It was coming up with ten different concepts, colors, animals. It was really fun. They’re mini Todd Parr books, but they’re very simple. I even learned a lot more about reading. I worked with Liza Charlesworth, was sort of the overseer that made sure we were really doing what we said these books were. They turned out really cool. I was looking to see if I had a box around to show you, but I don’t. That just came out. They’re doing great. It feels good. When people say, you’re so lucky to be an author, which is true, but I don’t just write books and collect money and go on visits. I write books that help make a difference in the world to other kids. It’s a double reward that I know I’m helping others, especially since I struggled so much all through school. It’s rewarding to be able to know I couldn’t read, and now I’m giving back something that will maybe help someone at my age or sooner know how to read before they get to second grade and just get labeled as slow from there on out.

Zibby: That’s amazing. That’s really wonderful. The instinct to help people through the hardest times of our own lives is great. So many of your books help in so many ways. It’s just a wonderful, full-circle universe type thing. Can you tell me a little bit about how you got started being an author/illustrator? I read that you were a flight attendant before and how you didn’t used to use punctuation and realized that was a mistake. Tell me about your early days and how you really grew into making yourself a brand, not just an author.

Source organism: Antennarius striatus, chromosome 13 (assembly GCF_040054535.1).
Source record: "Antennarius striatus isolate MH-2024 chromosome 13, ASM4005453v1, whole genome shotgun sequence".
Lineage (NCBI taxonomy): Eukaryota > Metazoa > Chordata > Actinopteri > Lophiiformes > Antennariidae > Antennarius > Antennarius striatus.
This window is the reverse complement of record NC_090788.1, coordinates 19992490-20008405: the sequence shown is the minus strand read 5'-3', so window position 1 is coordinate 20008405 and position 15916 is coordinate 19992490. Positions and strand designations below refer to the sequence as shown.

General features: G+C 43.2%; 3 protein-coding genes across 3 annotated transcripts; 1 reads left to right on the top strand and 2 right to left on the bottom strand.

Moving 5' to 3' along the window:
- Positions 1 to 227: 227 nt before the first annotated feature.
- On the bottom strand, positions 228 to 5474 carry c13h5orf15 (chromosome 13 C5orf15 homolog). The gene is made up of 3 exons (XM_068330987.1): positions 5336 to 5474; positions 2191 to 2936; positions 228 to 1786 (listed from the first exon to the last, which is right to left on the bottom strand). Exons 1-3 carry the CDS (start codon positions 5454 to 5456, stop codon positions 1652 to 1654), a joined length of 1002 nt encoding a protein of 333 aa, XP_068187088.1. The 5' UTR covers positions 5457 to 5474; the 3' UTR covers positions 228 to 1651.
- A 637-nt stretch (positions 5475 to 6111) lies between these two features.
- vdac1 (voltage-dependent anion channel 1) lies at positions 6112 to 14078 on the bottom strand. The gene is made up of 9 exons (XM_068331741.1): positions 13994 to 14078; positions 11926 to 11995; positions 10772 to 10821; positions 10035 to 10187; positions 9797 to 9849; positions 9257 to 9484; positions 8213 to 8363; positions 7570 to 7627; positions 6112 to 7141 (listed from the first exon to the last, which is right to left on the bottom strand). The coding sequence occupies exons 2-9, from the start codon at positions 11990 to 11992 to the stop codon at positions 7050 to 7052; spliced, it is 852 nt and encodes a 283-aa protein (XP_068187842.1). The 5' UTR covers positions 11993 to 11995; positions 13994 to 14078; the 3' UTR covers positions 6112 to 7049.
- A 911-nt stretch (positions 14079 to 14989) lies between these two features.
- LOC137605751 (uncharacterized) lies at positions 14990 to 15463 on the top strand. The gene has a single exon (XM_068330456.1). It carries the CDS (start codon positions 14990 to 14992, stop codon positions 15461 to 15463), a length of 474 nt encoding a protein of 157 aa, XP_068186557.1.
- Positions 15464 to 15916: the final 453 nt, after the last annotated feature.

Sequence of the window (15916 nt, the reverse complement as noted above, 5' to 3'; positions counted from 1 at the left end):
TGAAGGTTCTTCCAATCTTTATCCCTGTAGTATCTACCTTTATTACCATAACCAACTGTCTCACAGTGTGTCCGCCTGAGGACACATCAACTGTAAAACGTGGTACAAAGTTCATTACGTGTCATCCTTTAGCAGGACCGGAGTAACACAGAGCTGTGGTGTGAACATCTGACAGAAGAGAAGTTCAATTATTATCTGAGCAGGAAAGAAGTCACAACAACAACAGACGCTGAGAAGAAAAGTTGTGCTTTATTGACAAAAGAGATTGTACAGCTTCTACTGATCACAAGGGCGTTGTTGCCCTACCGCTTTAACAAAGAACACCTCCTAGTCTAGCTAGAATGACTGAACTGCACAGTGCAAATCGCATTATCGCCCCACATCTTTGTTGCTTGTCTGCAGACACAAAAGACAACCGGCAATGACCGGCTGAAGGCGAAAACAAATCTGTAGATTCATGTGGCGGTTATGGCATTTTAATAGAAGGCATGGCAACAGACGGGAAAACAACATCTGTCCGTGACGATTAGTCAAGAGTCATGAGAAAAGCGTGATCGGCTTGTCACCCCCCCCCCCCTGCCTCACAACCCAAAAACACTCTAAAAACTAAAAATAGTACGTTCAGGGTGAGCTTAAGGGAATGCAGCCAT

Todd: The only thing in school that I was interested in was art. Looking back, I was a visual learner. I think if somebody had maybe tried a different angle of more pictures to help — nobody caught onto that. For me, second grade was the year I had to repeat it. I also think I learned to draw then because while I was not paying attention, I was always tracing Snoopy, the dog. I got to a point where I was so good that I could draw Snoopy on my own. I entered an art contest, and I won. That was the coolest thing ever, but I still couldn’t read. I knew that I loved art. That’s what I spent most of my time doing, and all through school. I never really progressed. Even in art class in middle school, I wasn’t interested in the history of art. I wasn’t interested in pen and ink and pastels and painting the fruit bowl in the middle of the classroom. I just wanted to do my own thing. I did those things, but I just wanted to follow my own path. When I got to high school, I was more determined to follow my own path and also more troubled and angry. I had a lot of things in my home life that were extremely difficult and that I don’t think anybody really knew to the extent. I was labeled as just a difficult kid. My art teacher, in all fairness to him, had said, “You’ll probably never be an artist.” It was out of anger on my part because I was difficult. I had no confidence either. When a teacher tells you something good or bad, that’s golden. You tend to believe it.